"Obviously you've already got a schedule and you can't add a second asphalt race mid-year," explains Diehl. "But I said, 'Let's look at doing an off-season program, maybe over the winter. Nobody really races then anyway.' We're definitely going to run one next year. Right now, we're working on a winter show.
Side by side: #42 Marshall Austin and #2 Paul Gibbs.
"Heck, if I had enough guys who wanted to do it on a monthly basis I'd have those races on a monthly basis and I'm not all so sure that I wouldn't have the roofs off of them. I thought watching that guy get up on the wheel of that 17 (Shan Smith) was just incredible." Smith showed up without his roof a la the Topless 100 racers up in Arkansas. He was the only one who did but was easily the fan favorite by the end of the night.
For the Circle Track Dirt Late Model Race Team, we learned a lot from racing on the asphalt. We learned that a good, well run show will put people in the stands even with gas at $4.00 per gallon. Bobby learned some new skills that he'll be applying to his dirt racing, which he'll tell you about in an upcoming article. The fans got to learn a little bit about Drit Late Models. And everybody on the team learned that the best planned strategy is still at the mercy of things you can't control; caution flags ... or the lack thereof.
Side by side all night long: eventual winner #5C Johnny Collins and #5W Mark Whitener.
Side by side: #48 Bill Howard, #9 Jimmy Waldrop.
With the occasional single-file racing: Bobby Clark in front of Johnny Collins.
Collins lapped all but five cars en route to victory and, yes, we were one of those cars.
Through the years, there have been a number of Drit Late Model races run on asphalt and the race at CCMP proved why. But just how did a racetrack, which only three years ago was completely flattened by Hurricane Charley, end up hosting a Drit Late Model race that made the cover of the largest motorsports magazine in the U.S.? By two guys helping each other out.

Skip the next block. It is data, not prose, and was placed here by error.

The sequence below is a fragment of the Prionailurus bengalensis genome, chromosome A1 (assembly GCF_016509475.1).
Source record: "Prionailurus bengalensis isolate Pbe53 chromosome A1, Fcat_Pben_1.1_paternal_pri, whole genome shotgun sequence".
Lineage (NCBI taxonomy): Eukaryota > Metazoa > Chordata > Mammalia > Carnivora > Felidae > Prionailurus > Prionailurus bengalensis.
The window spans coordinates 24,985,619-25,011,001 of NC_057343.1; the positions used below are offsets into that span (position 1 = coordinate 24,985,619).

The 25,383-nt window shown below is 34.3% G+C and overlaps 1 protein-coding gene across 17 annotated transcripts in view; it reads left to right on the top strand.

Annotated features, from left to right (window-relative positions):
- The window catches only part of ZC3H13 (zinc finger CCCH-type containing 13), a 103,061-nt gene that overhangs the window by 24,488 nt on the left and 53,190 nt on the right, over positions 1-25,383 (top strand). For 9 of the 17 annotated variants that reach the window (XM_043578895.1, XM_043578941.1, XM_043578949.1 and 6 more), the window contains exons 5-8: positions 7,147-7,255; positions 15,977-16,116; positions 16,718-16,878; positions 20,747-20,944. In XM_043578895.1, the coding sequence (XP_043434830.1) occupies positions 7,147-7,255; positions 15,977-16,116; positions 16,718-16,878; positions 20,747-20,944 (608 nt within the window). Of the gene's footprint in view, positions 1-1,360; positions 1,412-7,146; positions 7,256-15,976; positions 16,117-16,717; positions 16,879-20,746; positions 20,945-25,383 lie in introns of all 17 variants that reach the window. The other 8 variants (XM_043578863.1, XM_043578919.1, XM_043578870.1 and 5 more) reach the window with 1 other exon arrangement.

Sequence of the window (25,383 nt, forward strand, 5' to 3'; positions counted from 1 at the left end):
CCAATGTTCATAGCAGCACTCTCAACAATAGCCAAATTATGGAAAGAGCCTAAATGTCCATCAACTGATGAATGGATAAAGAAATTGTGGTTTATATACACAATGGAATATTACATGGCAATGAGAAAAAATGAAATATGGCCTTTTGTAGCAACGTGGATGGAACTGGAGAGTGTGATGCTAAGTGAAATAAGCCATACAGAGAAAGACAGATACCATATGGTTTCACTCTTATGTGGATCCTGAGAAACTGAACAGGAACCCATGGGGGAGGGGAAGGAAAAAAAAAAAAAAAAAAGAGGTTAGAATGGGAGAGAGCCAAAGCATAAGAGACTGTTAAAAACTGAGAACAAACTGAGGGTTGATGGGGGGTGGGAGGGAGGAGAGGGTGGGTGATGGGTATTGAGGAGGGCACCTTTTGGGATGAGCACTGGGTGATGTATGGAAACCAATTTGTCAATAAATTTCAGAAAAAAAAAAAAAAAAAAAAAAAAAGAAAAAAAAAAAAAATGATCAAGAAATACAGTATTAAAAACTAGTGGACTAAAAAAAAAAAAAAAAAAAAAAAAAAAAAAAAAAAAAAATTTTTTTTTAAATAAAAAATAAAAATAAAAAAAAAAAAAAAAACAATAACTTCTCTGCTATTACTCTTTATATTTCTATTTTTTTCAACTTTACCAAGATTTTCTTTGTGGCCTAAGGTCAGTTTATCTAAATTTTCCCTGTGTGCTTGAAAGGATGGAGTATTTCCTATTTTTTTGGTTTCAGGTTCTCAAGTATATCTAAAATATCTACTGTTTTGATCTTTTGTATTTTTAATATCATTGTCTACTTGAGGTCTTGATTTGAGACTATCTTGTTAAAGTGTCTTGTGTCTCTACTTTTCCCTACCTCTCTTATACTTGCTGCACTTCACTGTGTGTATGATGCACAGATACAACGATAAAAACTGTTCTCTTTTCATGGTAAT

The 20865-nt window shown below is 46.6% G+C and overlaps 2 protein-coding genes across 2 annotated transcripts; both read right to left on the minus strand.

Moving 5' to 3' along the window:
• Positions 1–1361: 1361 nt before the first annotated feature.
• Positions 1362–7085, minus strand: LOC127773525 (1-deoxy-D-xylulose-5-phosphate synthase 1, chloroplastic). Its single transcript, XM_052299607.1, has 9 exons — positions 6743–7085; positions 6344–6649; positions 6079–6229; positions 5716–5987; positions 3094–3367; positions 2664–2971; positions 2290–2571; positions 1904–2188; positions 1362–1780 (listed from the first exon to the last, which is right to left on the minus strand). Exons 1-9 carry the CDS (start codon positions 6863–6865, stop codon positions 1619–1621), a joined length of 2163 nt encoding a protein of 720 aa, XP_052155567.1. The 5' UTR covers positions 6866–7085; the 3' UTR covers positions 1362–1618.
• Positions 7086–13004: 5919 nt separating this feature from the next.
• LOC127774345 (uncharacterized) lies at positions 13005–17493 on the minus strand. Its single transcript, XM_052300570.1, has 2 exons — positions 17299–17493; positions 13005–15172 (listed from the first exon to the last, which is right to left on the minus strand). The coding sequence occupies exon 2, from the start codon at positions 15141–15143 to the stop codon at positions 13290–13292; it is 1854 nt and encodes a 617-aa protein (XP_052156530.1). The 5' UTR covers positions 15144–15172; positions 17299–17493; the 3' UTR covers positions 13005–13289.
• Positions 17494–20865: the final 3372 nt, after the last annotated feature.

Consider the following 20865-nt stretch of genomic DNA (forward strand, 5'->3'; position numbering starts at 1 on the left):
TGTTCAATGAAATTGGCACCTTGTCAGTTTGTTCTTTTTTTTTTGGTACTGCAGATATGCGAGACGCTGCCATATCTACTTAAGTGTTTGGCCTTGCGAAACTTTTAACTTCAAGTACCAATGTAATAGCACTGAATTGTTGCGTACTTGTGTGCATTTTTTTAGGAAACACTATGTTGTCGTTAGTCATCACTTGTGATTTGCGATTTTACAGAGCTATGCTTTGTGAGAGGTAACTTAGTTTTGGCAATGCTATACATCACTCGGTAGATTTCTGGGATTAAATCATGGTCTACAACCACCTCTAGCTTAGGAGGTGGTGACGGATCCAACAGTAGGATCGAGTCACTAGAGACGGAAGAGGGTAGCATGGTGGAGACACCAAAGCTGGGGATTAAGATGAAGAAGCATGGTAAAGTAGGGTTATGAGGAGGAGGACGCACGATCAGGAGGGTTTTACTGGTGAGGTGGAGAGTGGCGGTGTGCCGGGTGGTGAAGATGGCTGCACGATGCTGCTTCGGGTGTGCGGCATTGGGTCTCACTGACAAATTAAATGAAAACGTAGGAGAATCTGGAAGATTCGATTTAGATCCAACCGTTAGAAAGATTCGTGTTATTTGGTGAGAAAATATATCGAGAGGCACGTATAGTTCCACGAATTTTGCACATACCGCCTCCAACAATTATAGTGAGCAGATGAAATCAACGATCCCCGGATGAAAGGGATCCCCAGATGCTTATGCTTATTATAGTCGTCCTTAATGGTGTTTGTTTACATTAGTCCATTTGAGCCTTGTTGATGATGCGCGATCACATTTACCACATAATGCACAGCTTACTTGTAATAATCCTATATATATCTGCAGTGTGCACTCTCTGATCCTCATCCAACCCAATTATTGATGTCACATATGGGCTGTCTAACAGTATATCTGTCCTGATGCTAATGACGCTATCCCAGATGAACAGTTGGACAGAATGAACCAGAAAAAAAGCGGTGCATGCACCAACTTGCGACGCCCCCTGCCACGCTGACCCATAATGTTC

"I had a relationship with Ken (Kinney, United Dirt Late Model Challenge Series promoter) from when he ran FastTrucks," explains Bobby Deihl, Charlotte County Motorsports Park owner/promoter. "He had a race over at Clewiston last year and what happened was he got rained out. It rained hard there and he had his heart and soul put into that race. He called me that Saturday night asking if we had gotten rained out too."
As is typical in Florida in the summer, Diehl didn't see a drop of rain that night even though he is only about an hour and change away. "We were kind of just talking and Ken asked if there was any way we could help get some of our people in the grandstands over there for his makeup race."
Other than the green flag this is the only other one that waved. No one believed that 22 D
Working together, they put a last minute deal out to the fans: any one who brought their CCMP ticket to Clewiston for the make-up race would get $5 off at the front gate. "It's like hello, tracks working with tracks," says Diehl. "He ended up having quite a few people coming over with that little promotion and he was somewhat successful despite the rainout."
Fast forward to a conversation later in the year. Diehl had a Dirt Sprint Series, the USA Dirt Sprints, that he actually ran on the asphalt at CCMP. "I said to Ken, 'What we do is run the Sprint Cars on dirt and on asphalt and I'd like to do the same thing with the late models.' Ken said, 'On your track? Would you put dirt on it?' I said no, you run them on asphalt like we do the Sprint Cars."
Diehl admits that his idea for the Late Models wasn't original at all. "They did it up in Georgia, I was there at South GA Motorsports Park when they were testing Drit Late Models on asphalt and it was just wild. I thought, 'How in the world are you supposed to jump in a Super Late Model in an asphalt environment and not kill yourself?'"
Intrigued by the prospect of racing his series on asphalt, Kinney told Diehl they would put the race on the schedule for 2008 and see how it worked.
"At that point, it was born, it was just that simple, one guy helping another guy," says Diehl.